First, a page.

Hoover Dam (then called Boulder Dam), was dedicated by Franklin Roosevelt 80 years ago on September 30, 1935. It would be more than a decade before President Truman signed a congressional resolution making “Hoover Dam” the official name.
A marvel of modern engineering when it was constructed during the Great Depression, Hoover Dam was the largest dam in the world at the time. It required nearly 88 million cubic feet of concrete, which made it the first single structure to use more masonry than the Great Pyramid of Giza. All of the concrete was poured into individual, rectangular-shaped sections that were then cured using over 582 miles of cooling pipes. (If the concrete had been poured in a single, continuous pour—and left to cool naturally—it would still be settling today.)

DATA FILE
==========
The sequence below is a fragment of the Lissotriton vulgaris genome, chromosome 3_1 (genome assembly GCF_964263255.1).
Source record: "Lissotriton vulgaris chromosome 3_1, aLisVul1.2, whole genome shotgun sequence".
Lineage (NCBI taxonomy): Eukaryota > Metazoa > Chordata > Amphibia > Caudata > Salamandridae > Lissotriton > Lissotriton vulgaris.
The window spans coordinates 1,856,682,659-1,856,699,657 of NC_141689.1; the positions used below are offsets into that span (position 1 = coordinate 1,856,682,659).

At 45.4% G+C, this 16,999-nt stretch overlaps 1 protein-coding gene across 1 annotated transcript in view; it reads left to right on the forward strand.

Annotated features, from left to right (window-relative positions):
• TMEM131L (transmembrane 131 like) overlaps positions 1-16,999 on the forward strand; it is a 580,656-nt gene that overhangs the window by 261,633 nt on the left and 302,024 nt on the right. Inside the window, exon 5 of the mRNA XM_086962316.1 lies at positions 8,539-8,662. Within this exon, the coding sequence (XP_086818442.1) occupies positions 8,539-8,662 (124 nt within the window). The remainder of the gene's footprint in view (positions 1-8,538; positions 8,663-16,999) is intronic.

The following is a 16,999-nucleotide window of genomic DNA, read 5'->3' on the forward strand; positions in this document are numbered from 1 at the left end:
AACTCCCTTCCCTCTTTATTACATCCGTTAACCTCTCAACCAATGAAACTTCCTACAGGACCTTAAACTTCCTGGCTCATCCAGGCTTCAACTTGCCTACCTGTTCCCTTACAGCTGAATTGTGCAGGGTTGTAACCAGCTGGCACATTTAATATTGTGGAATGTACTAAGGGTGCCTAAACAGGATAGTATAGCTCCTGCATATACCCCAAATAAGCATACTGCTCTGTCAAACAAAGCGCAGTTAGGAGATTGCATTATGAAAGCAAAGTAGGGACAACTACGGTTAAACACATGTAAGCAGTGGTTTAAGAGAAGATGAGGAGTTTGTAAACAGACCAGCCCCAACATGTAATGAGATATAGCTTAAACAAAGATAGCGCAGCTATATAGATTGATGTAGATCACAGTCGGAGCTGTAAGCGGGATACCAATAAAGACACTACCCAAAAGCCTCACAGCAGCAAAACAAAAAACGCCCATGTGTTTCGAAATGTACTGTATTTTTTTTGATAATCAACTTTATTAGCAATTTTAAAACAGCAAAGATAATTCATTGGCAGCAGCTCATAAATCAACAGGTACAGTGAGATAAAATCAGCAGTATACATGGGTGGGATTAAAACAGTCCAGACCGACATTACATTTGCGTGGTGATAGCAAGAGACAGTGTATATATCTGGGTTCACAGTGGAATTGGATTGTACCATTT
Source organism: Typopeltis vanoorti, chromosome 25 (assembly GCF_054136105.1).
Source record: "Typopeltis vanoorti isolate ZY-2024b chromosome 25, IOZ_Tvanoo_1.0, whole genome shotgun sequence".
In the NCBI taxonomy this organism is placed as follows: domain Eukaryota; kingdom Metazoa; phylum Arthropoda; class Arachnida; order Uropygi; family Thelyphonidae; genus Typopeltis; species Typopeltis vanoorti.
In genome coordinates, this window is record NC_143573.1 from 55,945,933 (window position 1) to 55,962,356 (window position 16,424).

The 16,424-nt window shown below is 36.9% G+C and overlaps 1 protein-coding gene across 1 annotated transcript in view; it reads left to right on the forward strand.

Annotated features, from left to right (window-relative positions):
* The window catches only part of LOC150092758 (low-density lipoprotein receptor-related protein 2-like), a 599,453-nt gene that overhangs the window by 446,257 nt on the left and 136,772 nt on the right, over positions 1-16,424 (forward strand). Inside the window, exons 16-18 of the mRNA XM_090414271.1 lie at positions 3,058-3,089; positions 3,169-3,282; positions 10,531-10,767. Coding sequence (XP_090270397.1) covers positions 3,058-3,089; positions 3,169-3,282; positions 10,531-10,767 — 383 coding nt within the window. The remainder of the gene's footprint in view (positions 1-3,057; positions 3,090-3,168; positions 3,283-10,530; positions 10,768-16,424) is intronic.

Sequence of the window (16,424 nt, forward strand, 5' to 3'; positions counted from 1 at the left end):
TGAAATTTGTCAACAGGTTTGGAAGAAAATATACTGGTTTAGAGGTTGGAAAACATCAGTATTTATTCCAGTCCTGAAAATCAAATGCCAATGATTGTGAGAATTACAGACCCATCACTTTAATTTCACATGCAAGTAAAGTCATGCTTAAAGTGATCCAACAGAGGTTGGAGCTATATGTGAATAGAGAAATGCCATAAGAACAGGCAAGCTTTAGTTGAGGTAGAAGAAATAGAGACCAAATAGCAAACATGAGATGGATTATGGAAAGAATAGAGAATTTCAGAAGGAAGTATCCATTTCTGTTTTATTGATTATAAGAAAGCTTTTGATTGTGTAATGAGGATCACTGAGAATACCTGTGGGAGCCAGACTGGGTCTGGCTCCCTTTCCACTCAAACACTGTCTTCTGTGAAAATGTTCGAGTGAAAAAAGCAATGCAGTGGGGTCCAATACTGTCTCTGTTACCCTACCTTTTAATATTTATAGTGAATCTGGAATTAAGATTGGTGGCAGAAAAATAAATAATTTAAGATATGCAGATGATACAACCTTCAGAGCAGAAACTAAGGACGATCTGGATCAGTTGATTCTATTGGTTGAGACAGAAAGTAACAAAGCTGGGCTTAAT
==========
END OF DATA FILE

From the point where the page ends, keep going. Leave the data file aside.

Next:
By taming the flow of the mighty Colorado River and turning it into hydroelectric power, this huge dam on the Arizona-Nevada border provided electricity to the Southwest, fueling the development of Las Vegas, Los Angeles, and Phoenix. Hoover Dam still stands as a testament to the ingenuity, perseverance, and sheer hard work of the thousands who labored in harsh conditions for over five years to build it.
Visit the official Hoover Dam website to learn more about the history of Hoover Dam, find answers to frequently asked questions, download a Hoover Dam Learning Packet, view a page of fun facts for kids, and more.